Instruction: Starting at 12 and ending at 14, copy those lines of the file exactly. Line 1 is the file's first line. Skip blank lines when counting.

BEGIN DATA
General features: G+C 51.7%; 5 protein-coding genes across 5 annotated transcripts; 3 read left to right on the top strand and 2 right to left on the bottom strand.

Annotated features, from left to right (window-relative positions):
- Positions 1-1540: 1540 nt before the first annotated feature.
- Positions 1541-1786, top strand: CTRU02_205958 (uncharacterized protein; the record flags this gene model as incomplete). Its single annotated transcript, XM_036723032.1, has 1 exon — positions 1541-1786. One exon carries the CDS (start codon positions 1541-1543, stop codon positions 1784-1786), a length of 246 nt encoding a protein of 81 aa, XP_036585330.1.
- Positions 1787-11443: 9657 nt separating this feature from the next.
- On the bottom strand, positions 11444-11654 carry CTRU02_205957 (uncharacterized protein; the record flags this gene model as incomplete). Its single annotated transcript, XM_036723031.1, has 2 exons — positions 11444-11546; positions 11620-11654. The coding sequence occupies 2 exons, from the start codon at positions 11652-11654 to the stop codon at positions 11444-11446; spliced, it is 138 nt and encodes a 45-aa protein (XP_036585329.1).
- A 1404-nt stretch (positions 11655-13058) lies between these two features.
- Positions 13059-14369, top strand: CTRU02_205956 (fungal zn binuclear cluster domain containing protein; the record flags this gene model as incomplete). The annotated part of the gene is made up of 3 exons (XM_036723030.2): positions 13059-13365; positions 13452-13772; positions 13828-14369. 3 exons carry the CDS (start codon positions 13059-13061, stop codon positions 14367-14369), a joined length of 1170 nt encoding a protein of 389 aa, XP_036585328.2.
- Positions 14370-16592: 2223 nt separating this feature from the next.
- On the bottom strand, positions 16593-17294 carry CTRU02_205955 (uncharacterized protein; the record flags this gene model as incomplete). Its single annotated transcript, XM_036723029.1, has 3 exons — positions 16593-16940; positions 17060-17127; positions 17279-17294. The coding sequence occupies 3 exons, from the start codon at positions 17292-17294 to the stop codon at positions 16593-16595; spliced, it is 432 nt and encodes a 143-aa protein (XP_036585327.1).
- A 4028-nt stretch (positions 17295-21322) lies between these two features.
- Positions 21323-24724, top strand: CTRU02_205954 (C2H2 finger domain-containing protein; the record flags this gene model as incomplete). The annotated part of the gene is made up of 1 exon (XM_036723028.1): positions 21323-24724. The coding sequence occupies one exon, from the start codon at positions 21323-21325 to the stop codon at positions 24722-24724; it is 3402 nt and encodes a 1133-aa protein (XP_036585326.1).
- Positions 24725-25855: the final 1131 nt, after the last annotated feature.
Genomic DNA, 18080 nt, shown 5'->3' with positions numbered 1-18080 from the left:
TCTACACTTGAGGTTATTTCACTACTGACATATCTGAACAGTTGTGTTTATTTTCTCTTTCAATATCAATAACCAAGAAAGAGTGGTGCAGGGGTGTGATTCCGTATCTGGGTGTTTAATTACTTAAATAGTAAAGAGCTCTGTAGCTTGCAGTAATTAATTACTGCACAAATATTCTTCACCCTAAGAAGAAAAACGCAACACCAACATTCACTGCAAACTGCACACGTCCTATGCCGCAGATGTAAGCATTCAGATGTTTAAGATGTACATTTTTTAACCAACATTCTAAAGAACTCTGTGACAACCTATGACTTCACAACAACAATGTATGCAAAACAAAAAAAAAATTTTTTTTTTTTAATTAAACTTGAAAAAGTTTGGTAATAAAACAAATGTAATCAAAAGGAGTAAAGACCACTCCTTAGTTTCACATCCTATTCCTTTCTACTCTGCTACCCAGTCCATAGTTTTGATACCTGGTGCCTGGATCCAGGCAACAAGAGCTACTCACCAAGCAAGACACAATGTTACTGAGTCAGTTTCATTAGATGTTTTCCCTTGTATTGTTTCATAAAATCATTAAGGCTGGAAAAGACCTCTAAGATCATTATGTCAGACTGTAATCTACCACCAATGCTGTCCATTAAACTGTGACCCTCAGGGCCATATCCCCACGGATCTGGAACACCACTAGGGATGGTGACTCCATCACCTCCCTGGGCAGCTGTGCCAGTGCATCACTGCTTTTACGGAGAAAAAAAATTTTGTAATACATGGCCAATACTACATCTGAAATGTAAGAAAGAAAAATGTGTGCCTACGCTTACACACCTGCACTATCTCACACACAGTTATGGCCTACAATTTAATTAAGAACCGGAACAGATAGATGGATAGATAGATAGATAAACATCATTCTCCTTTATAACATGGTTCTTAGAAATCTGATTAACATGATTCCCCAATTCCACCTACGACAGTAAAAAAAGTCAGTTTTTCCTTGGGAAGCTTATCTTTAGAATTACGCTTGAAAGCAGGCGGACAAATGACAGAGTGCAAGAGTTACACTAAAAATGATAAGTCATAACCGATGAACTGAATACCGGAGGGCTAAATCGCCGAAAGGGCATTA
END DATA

- Positions 21323-24724, top strand: CTRU02_205954 (C2H2 finger domain-containing protein; the record flags this gene model as incomplete). The annotated part of the gene is made up of 1 exon (XM_036723028.1): positions 21323-24724. The coding sequence occupies one exon, from the start codon at positions 21323-21325 to the stop codon at positions 24722-24724; it is 3402 nt and encodes a 1133-aa protein (XP_036585326.1).
- Positions 24725-25855: the final 1131 nt, after the last annotated feature.
Genomic DNA, 18080 nt, shown 5'->3' with positions numbered 1-18080 from the left: